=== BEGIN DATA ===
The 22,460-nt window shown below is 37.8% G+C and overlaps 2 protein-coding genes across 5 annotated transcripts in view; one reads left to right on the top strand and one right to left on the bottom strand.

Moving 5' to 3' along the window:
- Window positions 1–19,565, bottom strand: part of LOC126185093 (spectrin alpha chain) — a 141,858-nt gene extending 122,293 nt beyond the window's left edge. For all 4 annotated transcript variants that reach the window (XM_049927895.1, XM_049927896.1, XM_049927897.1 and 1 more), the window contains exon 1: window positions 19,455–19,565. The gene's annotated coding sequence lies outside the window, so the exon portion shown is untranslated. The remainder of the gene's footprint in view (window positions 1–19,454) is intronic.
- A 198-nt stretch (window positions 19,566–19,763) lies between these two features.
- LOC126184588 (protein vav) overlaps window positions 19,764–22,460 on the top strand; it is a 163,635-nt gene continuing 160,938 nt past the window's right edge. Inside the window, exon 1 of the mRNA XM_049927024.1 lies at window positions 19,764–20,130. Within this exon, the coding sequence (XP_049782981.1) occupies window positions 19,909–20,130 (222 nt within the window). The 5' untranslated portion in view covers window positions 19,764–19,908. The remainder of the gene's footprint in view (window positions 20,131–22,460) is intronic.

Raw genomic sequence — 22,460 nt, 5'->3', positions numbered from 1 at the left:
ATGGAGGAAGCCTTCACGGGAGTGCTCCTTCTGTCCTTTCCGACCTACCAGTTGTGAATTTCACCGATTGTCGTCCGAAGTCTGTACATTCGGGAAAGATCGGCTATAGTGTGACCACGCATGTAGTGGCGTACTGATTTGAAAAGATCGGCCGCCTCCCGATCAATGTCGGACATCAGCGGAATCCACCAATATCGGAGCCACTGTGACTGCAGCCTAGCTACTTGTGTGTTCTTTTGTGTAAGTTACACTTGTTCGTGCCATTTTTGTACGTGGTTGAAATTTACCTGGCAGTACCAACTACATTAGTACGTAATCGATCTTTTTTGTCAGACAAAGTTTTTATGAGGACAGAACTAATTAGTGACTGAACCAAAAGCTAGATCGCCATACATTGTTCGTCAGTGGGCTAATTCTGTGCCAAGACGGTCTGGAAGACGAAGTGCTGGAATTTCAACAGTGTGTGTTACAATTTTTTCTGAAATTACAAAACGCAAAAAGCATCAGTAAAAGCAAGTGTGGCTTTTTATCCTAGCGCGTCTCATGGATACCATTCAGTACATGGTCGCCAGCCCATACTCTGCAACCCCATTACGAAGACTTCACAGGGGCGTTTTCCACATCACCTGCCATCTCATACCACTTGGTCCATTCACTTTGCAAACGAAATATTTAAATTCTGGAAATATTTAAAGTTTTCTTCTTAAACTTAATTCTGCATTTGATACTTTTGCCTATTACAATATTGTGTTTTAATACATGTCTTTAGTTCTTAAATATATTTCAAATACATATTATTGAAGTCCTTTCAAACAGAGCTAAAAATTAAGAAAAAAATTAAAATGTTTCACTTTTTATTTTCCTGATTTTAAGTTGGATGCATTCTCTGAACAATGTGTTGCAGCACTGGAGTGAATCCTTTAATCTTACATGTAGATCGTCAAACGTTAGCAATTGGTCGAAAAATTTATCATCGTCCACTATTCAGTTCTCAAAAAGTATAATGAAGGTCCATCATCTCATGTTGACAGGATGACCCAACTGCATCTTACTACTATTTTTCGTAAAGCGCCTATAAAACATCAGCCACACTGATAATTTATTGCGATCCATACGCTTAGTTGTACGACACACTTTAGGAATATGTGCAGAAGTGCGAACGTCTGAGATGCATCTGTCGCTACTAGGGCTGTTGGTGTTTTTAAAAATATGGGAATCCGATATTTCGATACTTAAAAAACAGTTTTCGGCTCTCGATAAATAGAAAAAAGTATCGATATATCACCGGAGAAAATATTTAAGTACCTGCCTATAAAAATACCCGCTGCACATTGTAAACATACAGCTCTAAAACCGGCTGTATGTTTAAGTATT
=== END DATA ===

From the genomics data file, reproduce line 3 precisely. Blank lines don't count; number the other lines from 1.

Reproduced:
- Window positions 1–19,565, bottom strand: part of LOC126185093 (spectrin alpha chain) — a 141,858-nt gene extending 122,293 nt beyond the window's left edge. For all 4 annotated transcript variants that reach the window (XM_049927895.1, XM_049927896.1, XM_049927897.1 and 1 more), the window contains exon 1: window positions 19,455–19,565. The gene's annotated coding sequence lies outside the window, so the exon portion shown is untranslated. The remainder of the gene's footprint in view (window positions 1–19,454) is intronic.